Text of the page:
For many decades, the iconic Warmun Art Centre has been at the forefront of global First Nations art practice. Art making has sustained the Warmun community, its embedded into the fabric of everyday life. When you walk into the Turkey Creek roadhouse, you are immediately struck by a giant owl mural painted by the one and only Rover Thomas. Whilst buying your wing dings from a foreign backpacker, you can just never tell whether they have any idea that about half a million dollars worth of mural sits next to the bain marie. The Warmun genesis is synonymous with ochre, mostly naturally mined ochre. The pigment is traded and swooped across the region; it’s colloquially known to be a Kija trademark; painting country with country.
On a recent trip to the Warmun Art Centre, I was immediately struck by a suite of bright pink paintings by Evelyn Malgil. I had just come back from LA at the time; they had a similar aesthetic to the cool, block-like minimalist art forms found in the laid-back art and design of contemporary California. They had this incredibly woke, hip aesthetic combined with a kinda ‘F’ you attitude towards the norm. They definitely had sass, sass in bucket loads; I had to meet the artist and share my admiration. Evelyn Malgil is as cool and sassy as her artwork suggests. She is a senior Traditional Owner for Winniper Springs, a special site about an hour out of Warmun. The work carries a quiet authority in line with her cultural status. It’s genius really.
The Kimberley has wrestled with the difficult realities of what can be summarised as the ‘station movement’. This movement underpins the economic disparity of the region that used free labour to build the wealth of the State and its devastating effects are well evidenced in art centre archives. The ‘station movement’, still operating, can also be linked to mining and the ongoing fight for resources from traditional homelands. The specific imagery in Evelyn’s work hints at the tension between the settler structures and traditional Country. Gentle reminders of the unresolved narratives of place are evidenced in the dancing brolgas, fences and water tanks amongst the majestic pink landscapes.
A simple black brush-stroked-fence within a cool, contemporary scene reminds me that someone cut that tree, shaped it by hand, dragged it somewhere and put up a fence, for a foreign animal, in the middle of pristine freedom. However, the sanitisation of ‘Dreamtime’ artwork attempts to remove the politics of place. This can be seen as part of our systemic refusal to tell the truth. It is simply more palatable to sell a romantic story than a massacre story. The lived experience of this Country is what unites us, contemporary art investigates the difficult spaces and reflects on where we want to go. Evelyn is no exception, in her work Elsie Cliff, Bedford Downs Country (2016), Evelyn states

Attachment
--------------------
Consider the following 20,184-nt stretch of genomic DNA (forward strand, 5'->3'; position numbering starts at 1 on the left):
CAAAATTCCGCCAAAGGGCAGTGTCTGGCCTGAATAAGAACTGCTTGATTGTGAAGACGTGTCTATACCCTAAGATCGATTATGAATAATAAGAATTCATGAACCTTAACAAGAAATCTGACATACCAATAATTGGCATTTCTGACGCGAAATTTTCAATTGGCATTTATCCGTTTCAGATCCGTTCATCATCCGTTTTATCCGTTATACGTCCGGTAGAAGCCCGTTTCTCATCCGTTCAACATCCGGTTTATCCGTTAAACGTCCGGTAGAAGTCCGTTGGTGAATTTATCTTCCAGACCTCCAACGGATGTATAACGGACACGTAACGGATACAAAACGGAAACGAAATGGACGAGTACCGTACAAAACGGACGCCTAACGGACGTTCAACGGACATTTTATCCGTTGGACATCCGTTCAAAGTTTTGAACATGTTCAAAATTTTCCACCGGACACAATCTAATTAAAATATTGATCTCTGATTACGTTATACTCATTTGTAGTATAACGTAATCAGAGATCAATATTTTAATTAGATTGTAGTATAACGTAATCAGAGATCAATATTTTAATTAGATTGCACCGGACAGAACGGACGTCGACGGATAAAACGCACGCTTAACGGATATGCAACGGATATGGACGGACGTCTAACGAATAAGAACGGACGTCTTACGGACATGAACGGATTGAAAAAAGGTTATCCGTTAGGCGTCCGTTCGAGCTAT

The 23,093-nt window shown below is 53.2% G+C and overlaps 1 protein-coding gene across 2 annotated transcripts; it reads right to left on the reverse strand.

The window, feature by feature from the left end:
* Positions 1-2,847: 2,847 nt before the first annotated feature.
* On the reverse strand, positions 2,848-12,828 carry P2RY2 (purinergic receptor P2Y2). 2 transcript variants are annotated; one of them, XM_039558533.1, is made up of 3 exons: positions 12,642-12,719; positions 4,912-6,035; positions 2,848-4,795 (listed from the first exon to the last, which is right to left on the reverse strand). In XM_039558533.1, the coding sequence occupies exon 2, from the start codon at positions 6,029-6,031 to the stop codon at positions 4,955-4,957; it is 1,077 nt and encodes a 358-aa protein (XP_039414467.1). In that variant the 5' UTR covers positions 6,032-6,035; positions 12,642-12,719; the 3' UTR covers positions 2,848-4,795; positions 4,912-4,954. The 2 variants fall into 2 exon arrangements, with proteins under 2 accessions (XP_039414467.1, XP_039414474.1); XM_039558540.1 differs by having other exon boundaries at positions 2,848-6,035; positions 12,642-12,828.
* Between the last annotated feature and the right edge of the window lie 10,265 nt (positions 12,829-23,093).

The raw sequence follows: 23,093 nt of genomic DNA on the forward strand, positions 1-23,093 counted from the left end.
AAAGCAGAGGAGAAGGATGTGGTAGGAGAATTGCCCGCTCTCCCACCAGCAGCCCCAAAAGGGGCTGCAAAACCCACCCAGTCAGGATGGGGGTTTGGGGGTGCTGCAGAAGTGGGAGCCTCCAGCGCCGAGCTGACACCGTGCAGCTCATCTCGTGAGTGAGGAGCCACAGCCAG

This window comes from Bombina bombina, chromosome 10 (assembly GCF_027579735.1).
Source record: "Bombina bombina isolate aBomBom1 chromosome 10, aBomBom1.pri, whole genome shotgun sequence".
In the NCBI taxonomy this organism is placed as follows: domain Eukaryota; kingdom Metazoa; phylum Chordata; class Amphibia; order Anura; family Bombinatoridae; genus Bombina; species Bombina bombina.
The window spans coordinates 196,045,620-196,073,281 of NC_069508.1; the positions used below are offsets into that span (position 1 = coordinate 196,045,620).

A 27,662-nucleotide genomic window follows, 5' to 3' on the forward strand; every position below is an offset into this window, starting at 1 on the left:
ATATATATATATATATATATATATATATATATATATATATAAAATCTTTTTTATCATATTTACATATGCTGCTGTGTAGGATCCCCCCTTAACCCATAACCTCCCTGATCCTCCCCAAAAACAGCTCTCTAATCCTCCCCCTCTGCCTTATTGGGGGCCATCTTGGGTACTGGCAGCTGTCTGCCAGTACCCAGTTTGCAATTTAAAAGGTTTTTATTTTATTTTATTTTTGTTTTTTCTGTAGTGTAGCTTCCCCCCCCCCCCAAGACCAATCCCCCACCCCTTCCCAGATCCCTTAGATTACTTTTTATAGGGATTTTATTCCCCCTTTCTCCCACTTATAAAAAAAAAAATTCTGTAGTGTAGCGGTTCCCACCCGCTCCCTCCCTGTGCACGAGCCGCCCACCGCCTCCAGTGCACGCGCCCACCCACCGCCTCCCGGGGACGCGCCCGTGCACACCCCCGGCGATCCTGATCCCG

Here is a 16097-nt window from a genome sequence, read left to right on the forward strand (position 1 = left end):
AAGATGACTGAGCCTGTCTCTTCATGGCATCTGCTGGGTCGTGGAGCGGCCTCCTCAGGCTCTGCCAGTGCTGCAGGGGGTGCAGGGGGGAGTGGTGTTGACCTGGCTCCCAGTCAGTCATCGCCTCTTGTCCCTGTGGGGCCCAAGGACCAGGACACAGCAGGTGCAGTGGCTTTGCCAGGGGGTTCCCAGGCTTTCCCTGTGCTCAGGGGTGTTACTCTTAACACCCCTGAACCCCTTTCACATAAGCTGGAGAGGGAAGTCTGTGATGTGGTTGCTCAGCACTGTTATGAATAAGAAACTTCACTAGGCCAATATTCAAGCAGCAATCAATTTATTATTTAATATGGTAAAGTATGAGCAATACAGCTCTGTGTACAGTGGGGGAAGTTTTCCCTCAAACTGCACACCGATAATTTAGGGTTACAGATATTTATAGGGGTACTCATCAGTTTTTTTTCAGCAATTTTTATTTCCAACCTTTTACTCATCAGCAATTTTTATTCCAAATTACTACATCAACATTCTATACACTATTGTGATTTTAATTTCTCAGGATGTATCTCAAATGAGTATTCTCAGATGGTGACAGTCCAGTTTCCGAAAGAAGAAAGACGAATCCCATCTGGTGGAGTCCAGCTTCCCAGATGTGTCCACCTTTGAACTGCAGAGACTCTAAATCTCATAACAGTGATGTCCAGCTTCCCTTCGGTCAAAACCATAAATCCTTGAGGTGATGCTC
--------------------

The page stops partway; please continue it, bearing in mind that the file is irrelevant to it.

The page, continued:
[This] is my old man’s mother’s Country, we call it Elsie Cliff. This big hill they got emu and kangaroo Dreaming there and if you go in that little gap you got spring in there.
But over on that tree they been hanging people there, old people. You can see the shape of chains on that tree there if you go out that way.
Her most joyful and sublime works are of Winniper Springs, where Evelyn is a senior Traditional Owner. Winniper is a sacred site and an inland paradise about an hours 4WD away from Warmun, you must ask permission before you go and be introduced to the water so you can safely enter the Spring. The palm trees are iconic to the site, the spring works have a meditative quality, as she states in her art work descriptions:
When I first went there, it was lovely. It’s really beautiful when you go there, you can see rocks on either side, and a waterfall. When the weather is hot, it’s nice and cold in the water. People and kids go there to swim.
Painting that place brings good ‘liyan’ and makes me think of the old times, walking around there during holiday time.
Sometimes, when gardiya (whitefellas) feel hot, they go to Winniper to swim, but they do not ask me or traditional owners for permission.
We also got dreaming for sandfrog here, you can see that black rock in the middle of the spring, that’s the sandfrog. You can go for jump off rock there too.
In the middle we got that big paperbark tree out there and down the bottom we got those palms that run along that other little river there.
Out the back over the hills is men’s country, I can’t go out there.
I would argue that most modern art wrestles the untold truths of the world, holding a mirror up to society. Some artists are appreciated within their lifetimes and others are only recognised many years later. If we are lucky and act quick, we will see that we have one of the most modern movements here in our own country. Evelyn’s work is an excellent example of how art can make us feel and think differently about the accepted narratives of the shared place we all call home. The quiet interplay between the fence and freedom reflects on the colonial history of the Kimberley, where happiness is found in sacred water.
Emilia Galatis is a Perth based curator, writer, consultant and facilitator over 13 years experience working across urban and remote areas with National institutions and community owned arts organisations.